Talks underway to allow US troops on Danish soil
Denmark may reverse a decades-old policy and soon allow American troops and military equipment to be stationed on its soil through a new defense cooperation agreement with the United States.
Danish Prime Minister Mette Frederiksen told reporters Thursday that the two countries will begin negotiations on a new agreement, which would be “a breakthrough after many decades,” according to Danish public broadcaster the Danish Broadcasting Corporation, as reported by The Associated Press.
“An increased American commitment here in Denmark will improve the access of the United States to the European continent,” Frederiksen said.
Under its current policy, the NATO ally does not allow foreign troops to be stationed on Danish soil.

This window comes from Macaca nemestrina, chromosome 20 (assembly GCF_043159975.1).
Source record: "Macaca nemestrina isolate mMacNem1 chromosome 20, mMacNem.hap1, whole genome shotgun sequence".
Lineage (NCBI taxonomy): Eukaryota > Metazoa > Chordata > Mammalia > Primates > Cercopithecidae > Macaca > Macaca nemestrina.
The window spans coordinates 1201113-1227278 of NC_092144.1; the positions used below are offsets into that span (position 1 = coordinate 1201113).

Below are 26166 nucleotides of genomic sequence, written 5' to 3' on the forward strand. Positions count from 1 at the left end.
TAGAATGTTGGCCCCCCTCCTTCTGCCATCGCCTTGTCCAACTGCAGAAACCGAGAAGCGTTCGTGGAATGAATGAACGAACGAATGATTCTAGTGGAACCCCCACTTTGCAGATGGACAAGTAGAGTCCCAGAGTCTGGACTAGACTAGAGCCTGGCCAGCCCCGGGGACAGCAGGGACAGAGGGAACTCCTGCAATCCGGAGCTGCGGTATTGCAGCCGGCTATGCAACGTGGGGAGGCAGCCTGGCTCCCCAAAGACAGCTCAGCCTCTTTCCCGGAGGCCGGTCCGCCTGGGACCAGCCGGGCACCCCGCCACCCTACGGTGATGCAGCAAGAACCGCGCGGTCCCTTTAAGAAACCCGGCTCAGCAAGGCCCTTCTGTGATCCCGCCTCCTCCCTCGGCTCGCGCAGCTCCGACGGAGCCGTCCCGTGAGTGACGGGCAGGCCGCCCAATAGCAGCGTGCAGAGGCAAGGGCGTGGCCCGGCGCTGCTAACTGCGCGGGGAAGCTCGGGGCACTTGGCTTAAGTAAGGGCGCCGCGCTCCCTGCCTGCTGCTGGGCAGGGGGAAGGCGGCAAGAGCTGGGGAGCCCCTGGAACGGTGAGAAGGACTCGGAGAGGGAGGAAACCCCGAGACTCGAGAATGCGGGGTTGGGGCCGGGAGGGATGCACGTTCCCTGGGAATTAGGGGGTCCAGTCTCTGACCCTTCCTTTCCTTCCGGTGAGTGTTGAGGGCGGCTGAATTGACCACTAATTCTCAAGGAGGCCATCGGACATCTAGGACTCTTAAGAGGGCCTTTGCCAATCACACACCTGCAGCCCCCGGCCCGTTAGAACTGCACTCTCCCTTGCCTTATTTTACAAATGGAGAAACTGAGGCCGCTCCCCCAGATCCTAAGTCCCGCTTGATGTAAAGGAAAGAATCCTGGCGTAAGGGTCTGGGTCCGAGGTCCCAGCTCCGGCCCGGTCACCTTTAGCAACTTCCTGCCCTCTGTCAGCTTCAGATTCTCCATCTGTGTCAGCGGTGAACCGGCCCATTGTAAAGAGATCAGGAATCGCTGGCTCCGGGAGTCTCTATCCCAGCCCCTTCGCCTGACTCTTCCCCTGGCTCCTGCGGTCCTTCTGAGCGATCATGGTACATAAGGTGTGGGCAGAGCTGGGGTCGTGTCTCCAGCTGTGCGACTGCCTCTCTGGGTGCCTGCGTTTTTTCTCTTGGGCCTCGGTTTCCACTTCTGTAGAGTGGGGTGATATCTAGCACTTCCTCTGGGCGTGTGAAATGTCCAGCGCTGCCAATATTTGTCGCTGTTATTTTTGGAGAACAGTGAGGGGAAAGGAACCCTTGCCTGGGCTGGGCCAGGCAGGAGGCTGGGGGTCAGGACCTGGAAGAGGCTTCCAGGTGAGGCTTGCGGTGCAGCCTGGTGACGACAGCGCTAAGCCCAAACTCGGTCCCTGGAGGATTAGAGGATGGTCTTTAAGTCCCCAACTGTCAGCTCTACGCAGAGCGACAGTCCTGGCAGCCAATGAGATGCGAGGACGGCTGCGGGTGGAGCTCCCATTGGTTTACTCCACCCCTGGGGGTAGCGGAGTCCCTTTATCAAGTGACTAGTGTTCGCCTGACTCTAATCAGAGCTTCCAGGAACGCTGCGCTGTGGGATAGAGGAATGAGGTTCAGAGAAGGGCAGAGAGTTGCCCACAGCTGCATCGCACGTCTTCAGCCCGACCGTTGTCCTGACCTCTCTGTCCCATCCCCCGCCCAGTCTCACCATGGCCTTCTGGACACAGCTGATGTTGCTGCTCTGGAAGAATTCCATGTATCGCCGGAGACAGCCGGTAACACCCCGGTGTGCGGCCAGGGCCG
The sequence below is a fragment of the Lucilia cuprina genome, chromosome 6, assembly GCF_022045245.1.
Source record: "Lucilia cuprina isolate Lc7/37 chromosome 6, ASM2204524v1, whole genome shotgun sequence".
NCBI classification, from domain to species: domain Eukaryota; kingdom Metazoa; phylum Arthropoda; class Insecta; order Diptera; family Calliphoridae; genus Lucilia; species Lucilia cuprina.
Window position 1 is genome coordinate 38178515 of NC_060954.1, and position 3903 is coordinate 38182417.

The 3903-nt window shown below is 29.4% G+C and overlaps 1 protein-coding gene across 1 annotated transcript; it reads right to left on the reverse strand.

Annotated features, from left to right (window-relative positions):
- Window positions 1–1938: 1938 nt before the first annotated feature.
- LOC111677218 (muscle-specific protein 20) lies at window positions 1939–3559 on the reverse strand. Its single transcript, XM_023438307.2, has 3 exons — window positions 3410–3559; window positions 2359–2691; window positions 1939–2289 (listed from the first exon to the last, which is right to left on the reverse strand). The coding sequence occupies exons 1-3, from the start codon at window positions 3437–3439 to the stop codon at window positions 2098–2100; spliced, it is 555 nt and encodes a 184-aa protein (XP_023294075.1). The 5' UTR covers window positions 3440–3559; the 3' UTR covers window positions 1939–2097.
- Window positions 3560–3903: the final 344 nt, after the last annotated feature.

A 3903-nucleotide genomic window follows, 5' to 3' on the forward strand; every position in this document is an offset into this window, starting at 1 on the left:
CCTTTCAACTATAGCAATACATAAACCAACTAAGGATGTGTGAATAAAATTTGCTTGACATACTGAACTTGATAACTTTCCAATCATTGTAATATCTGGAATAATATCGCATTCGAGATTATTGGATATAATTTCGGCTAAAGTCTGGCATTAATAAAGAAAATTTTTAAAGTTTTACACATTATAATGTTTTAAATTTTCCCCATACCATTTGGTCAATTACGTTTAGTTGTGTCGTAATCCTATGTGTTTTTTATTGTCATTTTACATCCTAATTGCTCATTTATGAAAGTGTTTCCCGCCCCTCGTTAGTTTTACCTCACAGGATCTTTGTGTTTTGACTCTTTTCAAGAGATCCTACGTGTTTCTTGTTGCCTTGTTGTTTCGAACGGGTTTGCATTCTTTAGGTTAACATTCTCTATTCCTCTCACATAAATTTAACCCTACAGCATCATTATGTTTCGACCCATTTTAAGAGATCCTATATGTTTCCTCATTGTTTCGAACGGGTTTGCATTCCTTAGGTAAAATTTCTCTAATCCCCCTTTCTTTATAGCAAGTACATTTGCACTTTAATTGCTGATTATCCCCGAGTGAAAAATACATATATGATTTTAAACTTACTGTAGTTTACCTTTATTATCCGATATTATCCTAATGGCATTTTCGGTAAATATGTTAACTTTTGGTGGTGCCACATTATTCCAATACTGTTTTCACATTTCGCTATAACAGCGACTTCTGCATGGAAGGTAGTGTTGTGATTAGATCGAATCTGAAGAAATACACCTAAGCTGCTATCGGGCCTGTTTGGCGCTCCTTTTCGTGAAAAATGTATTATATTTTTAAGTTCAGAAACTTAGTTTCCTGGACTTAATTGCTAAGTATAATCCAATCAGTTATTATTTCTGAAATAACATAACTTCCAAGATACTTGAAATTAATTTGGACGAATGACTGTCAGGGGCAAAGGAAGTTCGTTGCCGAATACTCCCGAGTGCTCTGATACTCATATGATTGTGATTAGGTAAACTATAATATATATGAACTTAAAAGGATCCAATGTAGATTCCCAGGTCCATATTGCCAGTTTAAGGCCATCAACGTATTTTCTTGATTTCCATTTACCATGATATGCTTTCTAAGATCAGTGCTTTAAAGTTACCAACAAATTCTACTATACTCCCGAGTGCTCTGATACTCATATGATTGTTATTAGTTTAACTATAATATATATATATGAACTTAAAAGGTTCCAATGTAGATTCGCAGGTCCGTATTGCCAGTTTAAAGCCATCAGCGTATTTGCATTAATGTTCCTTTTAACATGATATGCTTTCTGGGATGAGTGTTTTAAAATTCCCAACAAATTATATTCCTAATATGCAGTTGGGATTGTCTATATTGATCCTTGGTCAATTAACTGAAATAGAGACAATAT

The announcement comes as tensions ratchet up between Western nations and Russia, which appears ready to invade Ukraine with a massive placement of more than 100,000 troops near the former Soviet country’s borders.
Frederiksen stressed that the new U.S.-Danish talks were not due to the current situation in Eastern Europe and had been planned for some time.
Danish Defense Minister Morten Bødskov, meanwhile, told reporters that no American military bases would be set up in Denmark.
The Danish government is reportedly hoping to have a similar defense pact with Washington as fellow NATO member Norway has had since May 2021.
Under Norway’s treaty, American forces have permission to move freely in and out of the country, though Washington must adhere to Norwegian law and not send nuclear weapons, landmines or cluster bombs with those troops.
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